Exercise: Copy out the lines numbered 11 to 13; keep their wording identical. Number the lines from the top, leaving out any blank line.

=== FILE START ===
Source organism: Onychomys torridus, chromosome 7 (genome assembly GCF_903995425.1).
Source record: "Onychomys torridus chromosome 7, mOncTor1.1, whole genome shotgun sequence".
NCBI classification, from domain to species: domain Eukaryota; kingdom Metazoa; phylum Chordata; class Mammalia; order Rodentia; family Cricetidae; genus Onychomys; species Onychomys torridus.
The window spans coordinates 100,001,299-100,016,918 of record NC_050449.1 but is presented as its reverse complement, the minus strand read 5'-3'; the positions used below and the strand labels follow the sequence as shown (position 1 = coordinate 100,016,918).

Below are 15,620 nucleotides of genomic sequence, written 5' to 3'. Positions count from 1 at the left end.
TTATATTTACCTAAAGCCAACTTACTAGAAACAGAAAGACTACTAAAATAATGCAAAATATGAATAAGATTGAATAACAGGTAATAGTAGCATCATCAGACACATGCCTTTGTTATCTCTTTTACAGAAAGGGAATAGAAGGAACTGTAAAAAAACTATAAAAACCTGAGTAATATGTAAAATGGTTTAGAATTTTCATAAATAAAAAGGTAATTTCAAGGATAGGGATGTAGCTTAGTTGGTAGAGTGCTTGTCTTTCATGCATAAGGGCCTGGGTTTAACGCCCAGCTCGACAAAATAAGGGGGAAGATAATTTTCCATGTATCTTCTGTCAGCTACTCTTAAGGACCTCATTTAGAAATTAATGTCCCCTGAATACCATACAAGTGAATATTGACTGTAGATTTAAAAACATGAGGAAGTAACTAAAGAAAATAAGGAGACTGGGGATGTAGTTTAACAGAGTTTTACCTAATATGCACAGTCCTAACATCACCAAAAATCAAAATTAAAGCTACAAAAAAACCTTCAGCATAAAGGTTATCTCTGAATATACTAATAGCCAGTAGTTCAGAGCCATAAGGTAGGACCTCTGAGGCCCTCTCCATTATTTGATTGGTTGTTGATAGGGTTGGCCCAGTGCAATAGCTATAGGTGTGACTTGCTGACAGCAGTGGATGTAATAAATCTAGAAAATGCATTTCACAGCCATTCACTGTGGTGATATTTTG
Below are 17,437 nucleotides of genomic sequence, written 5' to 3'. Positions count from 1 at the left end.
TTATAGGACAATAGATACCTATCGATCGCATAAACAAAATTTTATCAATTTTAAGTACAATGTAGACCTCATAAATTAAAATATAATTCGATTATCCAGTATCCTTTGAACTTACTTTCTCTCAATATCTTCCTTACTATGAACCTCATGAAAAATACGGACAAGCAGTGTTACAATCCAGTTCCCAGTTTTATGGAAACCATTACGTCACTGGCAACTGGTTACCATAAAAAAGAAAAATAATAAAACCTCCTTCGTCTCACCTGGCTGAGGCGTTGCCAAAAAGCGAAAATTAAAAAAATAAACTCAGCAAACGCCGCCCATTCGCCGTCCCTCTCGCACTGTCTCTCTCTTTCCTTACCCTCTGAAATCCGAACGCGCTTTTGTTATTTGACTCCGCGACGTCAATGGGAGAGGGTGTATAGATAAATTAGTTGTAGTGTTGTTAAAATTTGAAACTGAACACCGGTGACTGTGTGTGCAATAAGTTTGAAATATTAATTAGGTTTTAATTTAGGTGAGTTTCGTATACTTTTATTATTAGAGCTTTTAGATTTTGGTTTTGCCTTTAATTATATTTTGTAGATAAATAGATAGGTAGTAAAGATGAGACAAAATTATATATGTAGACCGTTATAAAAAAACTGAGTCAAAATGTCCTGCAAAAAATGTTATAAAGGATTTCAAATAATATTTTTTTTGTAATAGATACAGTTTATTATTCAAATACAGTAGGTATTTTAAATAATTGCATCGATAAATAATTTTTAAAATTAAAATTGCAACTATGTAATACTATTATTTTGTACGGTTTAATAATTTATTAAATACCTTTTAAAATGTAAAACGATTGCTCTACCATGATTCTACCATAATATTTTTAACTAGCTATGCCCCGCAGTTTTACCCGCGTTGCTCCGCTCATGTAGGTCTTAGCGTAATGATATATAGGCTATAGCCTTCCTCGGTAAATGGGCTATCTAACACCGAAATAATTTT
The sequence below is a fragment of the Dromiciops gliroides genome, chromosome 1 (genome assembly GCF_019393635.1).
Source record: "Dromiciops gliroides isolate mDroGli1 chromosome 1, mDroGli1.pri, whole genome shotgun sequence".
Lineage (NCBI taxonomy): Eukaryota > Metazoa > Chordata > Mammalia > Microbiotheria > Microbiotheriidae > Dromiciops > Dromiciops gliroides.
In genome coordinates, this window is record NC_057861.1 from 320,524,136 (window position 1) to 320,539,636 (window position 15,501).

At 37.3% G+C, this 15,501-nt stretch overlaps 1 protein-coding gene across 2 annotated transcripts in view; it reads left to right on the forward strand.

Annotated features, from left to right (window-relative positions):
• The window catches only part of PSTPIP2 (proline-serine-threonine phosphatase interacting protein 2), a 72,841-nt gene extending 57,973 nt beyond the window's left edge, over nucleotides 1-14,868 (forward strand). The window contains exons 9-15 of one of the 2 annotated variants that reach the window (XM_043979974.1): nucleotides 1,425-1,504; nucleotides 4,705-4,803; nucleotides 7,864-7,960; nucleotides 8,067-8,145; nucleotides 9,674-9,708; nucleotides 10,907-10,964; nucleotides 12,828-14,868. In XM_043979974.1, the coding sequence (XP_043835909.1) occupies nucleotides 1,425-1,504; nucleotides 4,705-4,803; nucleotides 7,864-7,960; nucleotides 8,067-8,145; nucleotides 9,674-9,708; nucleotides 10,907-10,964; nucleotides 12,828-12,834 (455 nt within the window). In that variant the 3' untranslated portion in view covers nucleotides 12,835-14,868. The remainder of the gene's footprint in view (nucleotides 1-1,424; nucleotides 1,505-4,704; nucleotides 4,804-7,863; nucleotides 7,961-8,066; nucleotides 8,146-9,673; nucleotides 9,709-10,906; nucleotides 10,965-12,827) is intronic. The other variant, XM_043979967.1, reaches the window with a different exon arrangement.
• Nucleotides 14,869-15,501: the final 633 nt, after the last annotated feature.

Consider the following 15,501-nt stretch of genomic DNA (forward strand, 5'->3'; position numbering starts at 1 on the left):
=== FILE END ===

Lineage (NCBI taxonomy): Eukaryota > Metazoa > Chordata > Mammalia > Microbiotheria > Microbiotheriidae > Dromiciops > Dromiciops gliroides.
In genome coordinates, this window is record NC_057861.1 from 320,524,136 (window position 1) to 320,539,636 (window position 15,501).

At 37.3% G+C, this 15,501-nt stretch overlaps 1 protein-coding gene across 2 annotated transcripts in view; it reads left to right on the forward strand.